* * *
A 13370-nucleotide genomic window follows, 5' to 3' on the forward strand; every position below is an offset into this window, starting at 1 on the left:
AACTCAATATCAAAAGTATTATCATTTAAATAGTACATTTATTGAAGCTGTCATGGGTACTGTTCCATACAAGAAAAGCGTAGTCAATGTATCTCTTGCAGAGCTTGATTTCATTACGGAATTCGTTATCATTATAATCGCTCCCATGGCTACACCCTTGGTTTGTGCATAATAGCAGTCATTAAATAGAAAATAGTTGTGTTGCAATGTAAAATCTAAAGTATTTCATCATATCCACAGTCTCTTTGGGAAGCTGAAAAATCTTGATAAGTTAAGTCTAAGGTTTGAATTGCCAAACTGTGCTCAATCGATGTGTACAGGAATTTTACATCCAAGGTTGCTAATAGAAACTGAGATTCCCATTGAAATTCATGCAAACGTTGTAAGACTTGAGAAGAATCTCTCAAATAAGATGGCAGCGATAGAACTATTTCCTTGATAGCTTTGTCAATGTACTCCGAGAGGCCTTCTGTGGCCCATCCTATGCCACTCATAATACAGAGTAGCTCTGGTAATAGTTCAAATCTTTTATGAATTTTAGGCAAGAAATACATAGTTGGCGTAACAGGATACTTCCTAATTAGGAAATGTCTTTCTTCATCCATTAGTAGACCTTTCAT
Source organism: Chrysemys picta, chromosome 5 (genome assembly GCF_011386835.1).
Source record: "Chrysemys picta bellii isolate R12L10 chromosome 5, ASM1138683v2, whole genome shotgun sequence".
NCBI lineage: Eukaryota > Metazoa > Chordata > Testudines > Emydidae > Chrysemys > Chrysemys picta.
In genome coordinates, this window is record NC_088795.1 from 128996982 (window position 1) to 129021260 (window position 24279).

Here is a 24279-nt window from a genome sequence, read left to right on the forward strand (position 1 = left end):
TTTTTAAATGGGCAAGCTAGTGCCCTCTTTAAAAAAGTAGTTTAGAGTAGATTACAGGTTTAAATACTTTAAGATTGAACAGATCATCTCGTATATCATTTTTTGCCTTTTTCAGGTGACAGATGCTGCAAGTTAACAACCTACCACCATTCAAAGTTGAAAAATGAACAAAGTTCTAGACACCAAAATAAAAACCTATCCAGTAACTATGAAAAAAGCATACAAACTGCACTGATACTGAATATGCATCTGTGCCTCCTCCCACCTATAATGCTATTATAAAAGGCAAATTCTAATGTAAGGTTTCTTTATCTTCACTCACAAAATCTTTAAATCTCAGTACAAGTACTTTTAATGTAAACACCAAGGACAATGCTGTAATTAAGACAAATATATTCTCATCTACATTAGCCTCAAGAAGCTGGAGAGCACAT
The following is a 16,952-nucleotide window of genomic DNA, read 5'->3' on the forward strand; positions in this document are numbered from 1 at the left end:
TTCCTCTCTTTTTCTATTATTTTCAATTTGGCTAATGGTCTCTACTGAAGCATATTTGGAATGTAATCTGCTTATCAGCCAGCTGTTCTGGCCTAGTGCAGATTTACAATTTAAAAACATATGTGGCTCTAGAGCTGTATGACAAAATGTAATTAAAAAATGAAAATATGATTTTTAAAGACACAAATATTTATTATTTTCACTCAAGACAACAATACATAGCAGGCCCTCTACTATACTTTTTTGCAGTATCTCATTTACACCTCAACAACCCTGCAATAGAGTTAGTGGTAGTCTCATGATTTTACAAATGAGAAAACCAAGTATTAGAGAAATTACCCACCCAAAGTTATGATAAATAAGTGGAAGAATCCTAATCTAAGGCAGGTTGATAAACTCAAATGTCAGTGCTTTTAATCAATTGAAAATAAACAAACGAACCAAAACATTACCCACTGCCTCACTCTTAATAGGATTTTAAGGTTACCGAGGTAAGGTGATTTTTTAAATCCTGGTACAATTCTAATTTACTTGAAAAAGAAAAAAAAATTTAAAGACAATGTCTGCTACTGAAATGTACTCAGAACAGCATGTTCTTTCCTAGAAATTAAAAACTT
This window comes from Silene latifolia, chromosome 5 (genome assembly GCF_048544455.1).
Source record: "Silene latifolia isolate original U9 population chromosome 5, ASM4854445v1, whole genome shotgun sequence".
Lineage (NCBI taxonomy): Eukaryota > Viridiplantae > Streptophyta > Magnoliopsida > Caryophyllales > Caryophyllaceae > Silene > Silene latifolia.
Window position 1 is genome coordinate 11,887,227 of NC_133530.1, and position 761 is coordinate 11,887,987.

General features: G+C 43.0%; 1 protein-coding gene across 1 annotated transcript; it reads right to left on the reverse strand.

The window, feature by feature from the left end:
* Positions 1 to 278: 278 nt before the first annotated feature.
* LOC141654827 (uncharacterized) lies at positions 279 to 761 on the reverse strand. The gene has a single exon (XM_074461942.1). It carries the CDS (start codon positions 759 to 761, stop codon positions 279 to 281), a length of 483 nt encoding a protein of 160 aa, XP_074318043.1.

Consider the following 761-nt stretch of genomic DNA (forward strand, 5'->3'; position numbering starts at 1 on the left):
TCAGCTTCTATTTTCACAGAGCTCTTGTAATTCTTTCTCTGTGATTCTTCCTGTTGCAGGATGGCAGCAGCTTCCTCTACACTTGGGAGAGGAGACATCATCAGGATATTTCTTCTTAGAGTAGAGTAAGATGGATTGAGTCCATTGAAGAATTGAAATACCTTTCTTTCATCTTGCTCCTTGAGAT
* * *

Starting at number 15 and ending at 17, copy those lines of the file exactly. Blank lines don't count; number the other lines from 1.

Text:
General features: G+C 43.0%; 1 protein-coding gene across 1 annotated transcript; it reads right to left on the reverse strand.

The window, feature by feature from the left end:
* Positions 1 to 278: 278 nt before the first annotated feature.